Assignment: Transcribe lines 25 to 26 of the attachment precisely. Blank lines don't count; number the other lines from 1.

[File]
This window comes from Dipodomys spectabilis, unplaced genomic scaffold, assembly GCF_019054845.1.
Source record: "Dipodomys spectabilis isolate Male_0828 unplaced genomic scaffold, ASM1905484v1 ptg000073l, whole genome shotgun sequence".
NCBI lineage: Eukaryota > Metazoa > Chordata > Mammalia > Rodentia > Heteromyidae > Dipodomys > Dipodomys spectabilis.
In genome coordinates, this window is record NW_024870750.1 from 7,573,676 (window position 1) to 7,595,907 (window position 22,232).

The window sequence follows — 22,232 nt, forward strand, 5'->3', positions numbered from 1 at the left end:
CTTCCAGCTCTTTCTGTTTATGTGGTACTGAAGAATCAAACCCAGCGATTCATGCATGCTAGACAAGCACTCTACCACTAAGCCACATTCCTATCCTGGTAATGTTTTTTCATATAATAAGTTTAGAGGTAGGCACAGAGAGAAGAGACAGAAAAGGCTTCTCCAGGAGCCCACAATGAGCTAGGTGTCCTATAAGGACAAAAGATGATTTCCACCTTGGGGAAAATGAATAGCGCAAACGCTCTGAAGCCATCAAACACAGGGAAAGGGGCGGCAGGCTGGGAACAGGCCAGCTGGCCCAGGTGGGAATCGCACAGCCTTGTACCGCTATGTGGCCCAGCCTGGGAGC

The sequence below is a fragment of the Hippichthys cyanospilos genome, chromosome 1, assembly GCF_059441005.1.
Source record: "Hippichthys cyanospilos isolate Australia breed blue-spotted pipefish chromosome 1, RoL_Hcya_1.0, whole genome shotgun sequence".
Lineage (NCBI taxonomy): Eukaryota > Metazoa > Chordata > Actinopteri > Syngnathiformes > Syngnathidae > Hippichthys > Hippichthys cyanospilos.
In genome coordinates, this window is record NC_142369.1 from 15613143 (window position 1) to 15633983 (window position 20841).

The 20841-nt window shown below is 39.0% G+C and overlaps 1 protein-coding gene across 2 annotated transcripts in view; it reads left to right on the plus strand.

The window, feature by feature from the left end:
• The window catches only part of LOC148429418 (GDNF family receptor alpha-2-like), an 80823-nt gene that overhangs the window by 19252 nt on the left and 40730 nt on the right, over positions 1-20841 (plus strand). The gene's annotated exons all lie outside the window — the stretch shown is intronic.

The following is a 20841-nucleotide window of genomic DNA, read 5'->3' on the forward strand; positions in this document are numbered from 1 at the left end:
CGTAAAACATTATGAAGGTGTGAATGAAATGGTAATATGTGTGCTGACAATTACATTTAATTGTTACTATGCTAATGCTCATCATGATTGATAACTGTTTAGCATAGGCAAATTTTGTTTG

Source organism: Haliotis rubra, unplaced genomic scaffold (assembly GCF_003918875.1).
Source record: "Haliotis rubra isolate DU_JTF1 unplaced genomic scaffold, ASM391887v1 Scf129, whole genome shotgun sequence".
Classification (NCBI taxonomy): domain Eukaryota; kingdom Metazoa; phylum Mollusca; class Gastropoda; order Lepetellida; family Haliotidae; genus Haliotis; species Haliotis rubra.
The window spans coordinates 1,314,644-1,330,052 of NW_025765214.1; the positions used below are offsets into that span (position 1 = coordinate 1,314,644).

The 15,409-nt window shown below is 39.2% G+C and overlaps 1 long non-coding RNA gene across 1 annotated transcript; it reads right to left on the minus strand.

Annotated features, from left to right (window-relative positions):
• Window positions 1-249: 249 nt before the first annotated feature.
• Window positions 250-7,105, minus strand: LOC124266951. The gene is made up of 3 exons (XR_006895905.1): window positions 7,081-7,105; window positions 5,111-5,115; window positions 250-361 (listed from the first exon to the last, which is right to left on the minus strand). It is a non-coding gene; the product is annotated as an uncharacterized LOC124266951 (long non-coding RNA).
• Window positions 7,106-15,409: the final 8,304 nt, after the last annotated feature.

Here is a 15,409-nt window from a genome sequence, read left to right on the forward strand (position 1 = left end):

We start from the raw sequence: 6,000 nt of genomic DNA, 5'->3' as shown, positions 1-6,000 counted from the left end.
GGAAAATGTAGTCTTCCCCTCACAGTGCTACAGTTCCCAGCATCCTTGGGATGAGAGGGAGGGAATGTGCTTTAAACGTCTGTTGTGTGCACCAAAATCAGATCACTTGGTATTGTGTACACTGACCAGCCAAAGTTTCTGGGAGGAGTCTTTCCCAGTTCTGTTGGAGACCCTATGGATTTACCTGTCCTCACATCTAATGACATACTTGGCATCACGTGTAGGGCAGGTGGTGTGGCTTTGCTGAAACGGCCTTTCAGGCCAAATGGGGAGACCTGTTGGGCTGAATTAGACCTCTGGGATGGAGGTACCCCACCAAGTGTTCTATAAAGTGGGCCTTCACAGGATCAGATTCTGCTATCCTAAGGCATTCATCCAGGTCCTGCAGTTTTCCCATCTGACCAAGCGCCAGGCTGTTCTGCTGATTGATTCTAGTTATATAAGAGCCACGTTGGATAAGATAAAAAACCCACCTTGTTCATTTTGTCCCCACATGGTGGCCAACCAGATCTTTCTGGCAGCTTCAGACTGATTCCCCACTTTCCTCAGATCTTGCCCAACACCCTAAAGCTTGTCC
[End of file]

Here is a 15,409-nt window from a genome sequence, read left to right on the forward strand (position 1 = left end):

We start from the raw sequence: 6,000 nt of genomic DNA, 5'->3' as shown, positions 1-6,000 counted from the left end.